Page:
Imagine you’re a patient in the hospital. There’s a knock at your door, and in wheels a cart.
It’s not someone coming for a blood draw or to check your vitals.
It’s not a nurse or doctor with your latest test results.
“Hi, I’m the Cookie Lady. Would you like a cookie?”
Now isn’t that a sweet bit of medicine.
Joan Gibbs’ history of volunteering in health care began in April 1996 when she answered a “help wanted” advertisement in the local paper.
“The hospital was looking for volunteers at the Extended Care Center (which then became the Doak Walker Care Center and exists today as Casey’s Pond),” said Gibbs. “I interacted with the residents. We had fun. I wanted to do something meaningful.”
Gibbs and her husband, Dick, arrived in Steamboat Springs in July 1995 following her husband’s retirement from a public relations firm in New York City. They had a condo in Steamboat Springs and came to the area quite often.
“We were looking for a reprieve after the hustle and bustle of the city,” she said.
Fast forward some 20 years, and Gibbs holds one of the most coveted volunteer positions at UCHealth Yampa Valley Medicine Center – cookie lady.
“What’s better than a cookie, some fresh fruit and a hot cup of coffee?” she asks rhetorically.
Surprisingly, Gibbs doesn’t have a favorite flavor of cookie. In fact, she doesn’t even eat them.
“You don’t have to like cookies to do this job,” she said with a wink. “You just need to like people. But I don’t want anyone getting any ideas. They’re not getting my job.”
Every Monday afternoon, Gibbs arrives at Yampa Valley Medical Center – there’s only one Monday she can recall missing recently – and checks her cart, put together each time by a member of YVMC’s food and nutrition services team. On a recent shift, it included a variety of freshly baked chocolate chip, oatmeal raisin and white chocolate macadamia nut cookies, fresh strawberries and grapes, piping hot coffee and a selection of teas.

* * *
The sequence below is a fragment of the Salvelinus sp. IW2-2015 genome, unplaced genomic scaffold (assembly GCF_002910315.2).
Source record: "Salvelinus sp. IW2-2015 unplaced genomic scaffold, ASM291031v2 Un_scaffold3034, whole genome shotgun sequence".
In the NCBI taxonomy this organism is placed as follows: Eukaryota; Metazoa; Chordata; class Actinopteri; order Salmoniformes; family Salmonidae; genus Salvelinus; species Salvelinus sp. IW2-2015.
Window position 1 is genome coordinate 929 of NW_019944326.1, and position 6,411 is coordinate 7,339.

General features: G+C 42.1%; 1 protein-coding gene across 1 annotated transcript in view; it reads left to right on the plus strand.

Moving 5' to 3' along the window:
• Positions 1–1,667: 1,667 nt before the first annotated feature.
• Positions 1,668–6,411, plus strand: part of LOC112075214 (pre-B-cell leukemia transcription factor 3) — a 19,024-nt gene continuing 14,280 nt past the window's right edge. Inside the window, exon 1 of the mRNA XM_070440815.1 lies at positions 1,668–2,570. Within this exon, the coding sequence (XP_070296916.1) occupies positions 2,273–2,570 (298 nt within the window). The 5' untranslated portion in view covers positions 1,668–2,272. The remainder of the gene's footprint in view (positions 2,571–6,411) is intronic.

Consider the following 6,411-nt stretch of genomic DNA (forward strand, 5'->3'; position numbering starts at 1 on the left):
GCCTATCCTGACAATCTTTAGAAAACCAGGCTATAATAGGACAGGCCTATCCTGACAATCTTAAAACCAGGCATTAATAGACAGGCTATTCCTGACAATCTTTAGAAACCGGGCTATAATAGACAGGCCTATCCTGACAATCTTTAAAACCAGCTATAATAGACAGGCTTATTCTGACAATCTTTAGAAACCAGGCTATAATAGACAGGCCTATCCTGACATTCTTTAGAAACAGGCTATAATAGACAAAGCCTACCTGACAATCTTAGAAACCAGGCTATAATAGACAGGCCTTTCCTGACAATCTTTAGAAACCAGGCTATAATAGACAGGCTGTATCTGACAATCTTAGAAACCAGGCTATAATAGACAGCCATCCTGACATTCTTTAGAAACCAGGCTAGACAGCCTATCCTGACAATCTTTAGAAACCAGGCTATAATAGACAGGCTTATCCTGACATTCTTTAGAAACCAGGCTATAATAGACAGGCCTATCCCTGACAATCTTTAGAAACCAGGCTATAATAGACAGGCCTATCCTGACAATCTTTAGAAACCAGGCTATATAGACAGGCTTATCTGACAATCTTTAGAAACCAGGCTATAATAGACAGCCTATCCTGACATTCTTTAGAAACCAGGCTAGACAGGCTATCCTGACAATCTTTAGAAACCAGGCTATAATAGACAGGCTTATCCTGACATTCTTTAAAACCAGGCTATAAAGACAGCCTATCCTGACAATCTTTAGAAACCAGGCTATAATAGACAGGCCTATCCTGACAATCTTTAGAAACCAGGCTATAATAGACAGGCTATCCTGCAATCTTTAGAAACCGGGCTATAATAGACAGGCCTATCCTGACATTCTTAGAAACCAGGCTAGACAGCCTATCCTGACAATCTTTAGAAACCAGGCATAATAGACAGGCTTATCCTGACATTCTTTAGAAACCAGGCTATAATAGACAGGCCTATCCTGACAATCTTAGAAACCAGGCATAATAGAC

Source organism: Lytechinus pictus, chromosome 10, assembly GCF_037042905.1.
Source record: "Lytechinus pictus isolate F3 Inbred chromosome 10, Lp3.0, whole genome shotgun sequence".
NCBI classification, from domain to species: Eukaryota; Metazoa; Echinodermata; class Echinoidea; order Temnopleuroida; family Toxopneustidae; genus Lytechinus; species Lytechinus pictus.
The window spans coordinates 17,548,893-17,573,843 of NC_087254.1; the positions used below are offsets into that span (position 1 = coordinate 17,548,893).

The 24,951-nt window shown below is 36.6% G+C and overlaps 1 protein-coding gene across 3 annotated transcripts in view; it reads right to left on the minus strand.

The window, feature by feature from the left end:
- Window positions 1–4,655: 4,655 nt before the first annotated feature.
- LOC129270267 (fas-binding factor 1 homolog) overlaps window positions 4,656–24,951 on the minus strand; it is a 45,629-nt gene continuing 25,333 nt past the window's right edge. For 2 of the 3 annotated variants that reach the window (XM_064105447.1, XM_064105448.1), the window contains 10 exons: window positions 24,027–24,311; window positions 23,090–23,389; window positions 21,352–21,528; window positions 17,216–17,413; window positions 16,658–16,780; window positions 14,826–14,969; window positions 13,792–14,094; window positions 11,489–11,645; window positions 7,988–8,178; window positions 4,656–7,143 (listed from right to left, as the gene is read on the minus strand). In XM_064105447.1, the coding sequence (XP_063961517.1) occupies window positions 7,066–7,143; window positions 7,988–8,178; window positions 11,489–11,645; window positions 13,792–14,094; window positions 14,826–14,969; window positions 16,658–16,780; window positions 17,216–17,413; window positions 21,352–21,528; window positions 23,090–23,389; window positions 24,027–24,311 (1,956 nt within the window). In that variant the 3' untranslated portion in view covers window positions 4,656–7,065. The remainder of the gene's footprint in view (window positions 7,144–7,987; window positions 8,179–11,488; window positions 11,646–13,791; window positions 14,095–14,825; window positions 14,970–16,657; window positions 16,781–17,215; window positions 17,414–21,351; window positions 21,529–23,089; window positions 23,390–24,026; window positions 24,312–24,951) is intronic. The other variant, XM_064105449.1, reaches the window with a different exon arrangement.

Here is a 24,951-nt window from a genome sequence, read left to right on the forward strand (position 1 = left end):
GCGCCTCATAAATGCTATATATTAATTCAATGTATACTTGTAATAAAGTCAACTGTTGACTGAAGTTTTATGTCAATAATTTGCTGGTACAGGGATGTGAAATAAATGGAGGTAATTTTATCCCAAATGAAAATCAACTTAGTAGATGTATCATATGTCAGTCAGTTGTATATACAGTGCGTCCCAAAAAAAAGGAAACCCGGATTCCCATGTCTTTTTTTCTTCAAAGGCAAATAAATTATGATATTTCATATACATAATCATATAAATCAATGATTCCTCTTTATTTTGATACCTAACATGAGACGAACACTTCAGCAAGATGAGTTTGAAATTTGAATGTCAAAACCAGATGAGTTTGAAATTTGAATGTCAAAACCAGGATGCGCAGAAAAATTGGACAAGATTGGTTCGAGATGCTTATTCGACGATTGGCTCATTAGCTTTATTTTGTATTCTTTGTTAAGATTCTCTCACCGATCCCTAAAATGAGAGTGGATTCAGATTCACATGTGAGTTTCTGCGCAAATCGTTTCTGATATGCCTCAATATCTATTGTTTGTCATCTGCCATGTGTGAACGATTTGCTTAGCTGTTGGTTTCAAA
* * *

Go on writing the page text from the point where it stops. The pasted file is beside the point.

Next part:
She makes her rounds in the same order each week, first to the Jan Bishop Cancer Center, then to the patient care unit and finally the Birth Center, with December, February and March being her busiest months. There are designated cookie ladies for the rest of the week, too – Vanda Nohinek on Wednesdays and Patricia Pillow on Fridays.
More than just cookies
Each patient and family interaction starts the same way, with a friendly smile and that simple question: “Hi, I’m the Cookie Lady. Would you like a cookie?”
Having already asked permission from the attending nurse, Gibbs offers the days’ flavors to each patient.
“You want grapes? Huh, nobody wants grapes today. Maybe a big strawberry?”
“Sure, I’ll take a strawberry or two,” says a patient. “You have coffee, too?”
“You bet I do,” says Gibbs with a smile.
“Boy, would that be good. Yes, please. I’ll have a cup.”
With an order filled and a dose of kindness delivered, Gibbs is on her way to the next patient.
“There’s something about them – the patients – they’re the reason I keep coming back each week,” she said. “I’ll see people around town and they sometimes give me a look that says, ‘Where do I know you?’ If I remember them from the hospital, I’ll ask how they’re doing. Most ask if they know me. All I reply is, ‘I’m the Cookie Lady.’ That usually jogs their memory.”
Once the rounds are complete on the day’s patients, Gibbs rolls her cart into the nurses’ station.
“I offer the remaining cookies to the nurses,” she says with a smile. “It’s good to keep on their good side, as you never know when you might need them. Plus, I’m hoping they put in a good word for me and I’ll get a raise.” Gibbs is, after all, a volunteer.
Out of the blue, there’s a “Wait, Joan! Don’t leave!” heard from around the corner. It’s one of the nurses. Gibbs turns with laugh and her usual question and in return, receives a warm smile and a heartfelt “thank you.”
“Sometimes you just need a cookie to brighten your day,” she says. “I have to take care of them,” Gibbs says, “all of them. Everybody here does so much for the patients.”
What she doesn’t take credit for, however, is what she does for everyone else.